June 4, 2008
Bush Administration’s Proposed Roof Crush Rule Does Little to Save Lives, Public Citizen Tells Congress
Public Citizen President Joan Claybrook Tells Senate Panel That Federal Agency Should Return to the Drawing Board
WASHINGTON, D.C. – The National Highway Traffic Safety Administration’s (NHTSA) proposed performance standard for vehicle roofs is woefully inadequate and will do little to reduce the more than 10,500 deaths from rollover crashes each year, Public Citizen President Joan Claybrook told a U.S. Senate panel today.
NHTSA should return to the drawing board and rewrite its proposed standard to take into account not only roof strength, but the performance of safety belts, curtain air bags, door locks and latches, and windows. The agency must develop a dynamic test that mimics an actual rollover and takes into account passenger ejection and containment, Claybrook told the Senate Committee on Commerce, Science and Transportation. The current test is static, meaning that it involves merely pressing weight against the corner of the driver’s side roof while the vehicle remains upright and stationary.
“Rollover crashes should be highly survivable,” testified Claybrook, who served as NHTSA administrator from 1977 to 1981. “To say this is a national crisis ignores the fact that we have known this was a problem for almost 20 years, and yet, I am back before the Senate asking that you revisit this issue again.”
By proposing a roof crush rule that fails to require manufacturers to test both the driver and passenger sides of vehicles and does not even consider dynamic testing, NHTSA has ignored a congressional mandate to reduce rollover deaths, which have surged with the popularity of top-heavy sport utility vehicles. In its 2005 highway bill, Congress demanded that NHTSA write new performance standards that would improve vehicle stability, reduce passenger ejections and increase roof strength.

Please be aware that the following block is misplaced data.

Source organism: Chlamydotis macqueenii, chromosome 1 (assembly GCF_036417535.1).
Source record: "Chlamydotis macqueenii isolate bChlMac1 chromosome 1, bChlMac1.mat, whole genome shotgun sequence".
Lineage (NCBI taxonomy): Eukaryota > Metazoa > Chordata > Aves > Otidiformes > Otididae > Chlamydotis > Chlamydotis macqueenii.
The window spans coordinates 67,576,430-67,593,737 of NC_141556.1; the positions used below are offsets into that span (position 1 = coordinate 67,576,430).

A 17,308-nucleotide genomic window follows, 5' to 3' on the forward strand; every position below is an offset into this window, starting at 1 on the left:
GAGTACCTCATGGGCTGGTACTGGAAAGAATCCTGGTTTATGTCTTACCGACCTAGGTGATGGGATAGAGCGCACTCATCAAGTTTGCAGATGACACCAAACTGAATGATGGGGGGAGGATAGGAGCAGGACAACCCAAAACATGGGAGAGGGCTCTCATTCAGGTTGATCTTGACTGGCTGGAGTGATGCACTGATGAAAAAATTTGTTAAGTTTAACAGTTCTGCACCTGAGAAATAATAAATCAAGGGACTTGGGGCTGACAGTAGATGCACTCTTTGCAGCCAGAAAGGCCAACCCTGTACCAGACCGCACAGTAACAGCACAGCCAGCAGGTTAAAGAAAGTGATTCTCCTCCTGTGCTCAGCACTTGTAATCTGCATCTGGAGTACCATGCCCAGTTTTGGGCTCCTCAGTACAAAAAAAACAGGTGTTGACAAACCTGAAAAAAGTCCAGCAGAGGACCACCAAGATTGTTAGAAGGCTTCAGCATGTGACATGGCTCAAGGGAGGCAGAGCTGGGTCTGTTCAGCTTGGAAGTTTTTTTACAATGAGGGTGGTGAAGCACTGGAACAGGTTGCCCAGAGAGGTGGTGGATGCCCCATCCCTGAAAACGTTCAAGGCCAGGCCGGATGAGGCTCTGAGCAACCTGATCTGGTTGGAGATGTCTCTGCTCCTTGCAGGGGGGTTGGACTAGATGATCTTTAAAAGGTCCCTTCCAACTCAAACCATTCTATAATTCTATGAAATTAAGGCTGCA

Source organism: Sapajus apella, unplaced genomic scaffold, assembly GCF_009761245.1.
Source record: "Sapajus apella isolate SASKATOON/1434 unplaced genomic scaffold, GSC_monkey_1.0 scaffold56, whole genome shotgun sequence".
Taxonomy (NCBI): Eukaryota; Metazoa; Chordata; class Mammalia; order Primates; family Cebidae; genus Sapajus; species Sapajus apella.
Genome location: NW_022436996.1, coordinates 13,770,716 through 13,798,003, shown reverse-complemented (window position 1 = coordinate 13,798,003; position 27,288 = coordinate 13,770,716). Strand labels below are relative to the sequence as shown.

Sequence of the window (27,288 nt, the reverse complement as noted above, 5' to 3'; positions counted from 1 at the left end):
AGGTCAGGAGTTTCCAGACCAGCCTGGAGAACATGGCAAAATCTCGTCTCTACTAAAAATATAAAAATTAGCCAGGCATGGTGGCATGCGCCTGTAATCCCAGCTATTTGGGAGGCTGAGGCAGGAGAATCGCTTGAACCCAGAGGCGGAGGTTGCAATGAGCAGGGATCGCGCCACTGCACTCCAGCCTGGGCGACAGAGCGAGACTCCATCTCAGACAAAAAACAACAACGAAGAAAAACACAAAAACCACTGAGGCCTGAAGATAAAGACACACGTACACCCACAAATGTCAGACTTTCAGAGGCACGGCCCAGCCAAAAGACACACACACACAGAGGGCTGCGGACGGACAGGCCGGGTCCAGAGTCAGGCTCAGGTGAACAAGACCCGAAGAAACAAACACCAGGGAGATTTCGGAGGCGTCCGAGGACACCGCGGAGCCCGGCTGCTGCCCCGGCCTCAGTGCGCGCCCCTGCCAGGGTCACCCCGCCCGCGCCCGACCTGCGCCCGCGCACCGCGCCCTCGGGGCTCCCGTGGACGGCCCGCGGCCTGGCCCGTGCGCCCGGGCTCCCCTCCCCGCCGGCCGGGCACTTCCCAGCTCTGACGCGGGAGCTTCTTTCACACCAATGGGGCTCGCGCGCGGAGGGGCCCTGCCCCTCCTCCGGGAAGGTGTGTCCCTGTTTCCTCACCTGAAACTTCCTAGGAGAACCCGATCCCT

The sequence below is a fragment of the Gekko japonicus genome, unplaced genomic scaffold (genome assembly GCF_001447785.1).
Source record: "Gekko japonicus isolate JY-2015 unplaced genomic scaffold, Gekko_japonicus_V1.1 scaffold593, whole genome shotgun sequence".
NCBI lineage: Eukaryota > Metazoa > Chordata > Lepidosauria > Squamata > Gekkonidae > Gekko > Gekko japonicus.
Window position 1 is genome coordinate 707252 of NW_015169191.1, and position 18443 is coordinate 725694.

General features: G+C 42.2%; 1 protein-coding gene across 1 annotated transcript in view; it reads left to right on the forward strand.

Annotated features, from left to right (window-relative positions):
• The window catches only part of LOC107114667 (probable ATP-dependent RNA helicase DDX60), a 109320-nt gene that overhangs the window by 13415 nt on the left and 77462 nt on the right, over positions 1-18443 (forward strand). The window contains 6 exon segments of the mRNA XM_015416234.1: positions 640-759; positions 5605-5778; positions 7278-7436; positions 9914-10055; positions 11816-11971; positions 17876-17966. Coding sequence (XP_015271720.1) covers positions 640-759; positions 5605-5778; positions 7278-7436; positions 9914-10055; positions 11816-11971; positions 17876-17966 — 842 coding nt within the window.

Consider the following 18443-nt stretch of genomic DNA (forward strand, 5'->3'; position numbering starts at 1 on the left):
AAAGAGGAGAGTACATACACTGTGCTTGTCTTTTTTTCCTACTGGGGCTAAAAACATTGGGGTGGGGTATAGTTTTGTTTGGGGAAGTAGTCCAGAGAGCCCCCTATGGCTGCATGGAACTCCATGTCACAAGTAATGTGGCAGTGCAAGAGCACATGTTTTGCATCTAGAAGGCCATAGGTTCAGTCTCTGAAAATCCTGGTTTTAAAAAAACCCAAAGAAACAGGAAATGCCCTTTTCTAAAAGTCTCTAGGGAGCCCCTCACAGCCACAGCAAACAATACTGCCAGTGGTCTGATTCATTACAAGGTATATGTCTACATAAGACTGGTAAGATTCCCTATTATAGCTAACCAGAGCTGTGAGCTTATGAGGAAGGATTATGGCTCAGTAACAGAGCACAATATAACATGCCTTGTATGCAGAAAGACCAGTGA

The legislation also clearly called for testing both sides of the vehicle roof. Studies show that the initial impact of a rollover can break the windshield, which can substantially weaken the other side of the roof, greatly increasing the chance it will crumple and injure the occupants.
Instead, NHTSA’s proposed rule relies solely on measuring the ability of the driver’s side roof to resist 2.5 times the vehicle’s weight, which is an increase from the existing standard but does very little by itself to improve safety, Claybrook said. NHTSA estimates that its proposal will save, at most, only 476 lives a year.
“These estimates show that NHTSA has neither looked at the problem of rollover fatalities in a new light nor made a real attempt to correct the problem,” Claybrook said. “In the face of more than 10,500 fatalities a year, an ‘upgraded’ rule that barely addresses 5 percent of the fatalities is just gross negligence.”
Until the agency can issue a dynamic crash test standard, it should provide consumers with information about the roof strength of vehicles on the market using an upgraded static consumer information test, as well as highlight whether other safety equipment in the vehicle, such as safety belt pretensioners and side curtain airbags, are designed to operate in rollover crashes. This will allow consumers to make an assessment of the roof strength of vehicles on the market until a dynamic test is implemented, Claybrook said.
READ Claybrook’s testimony.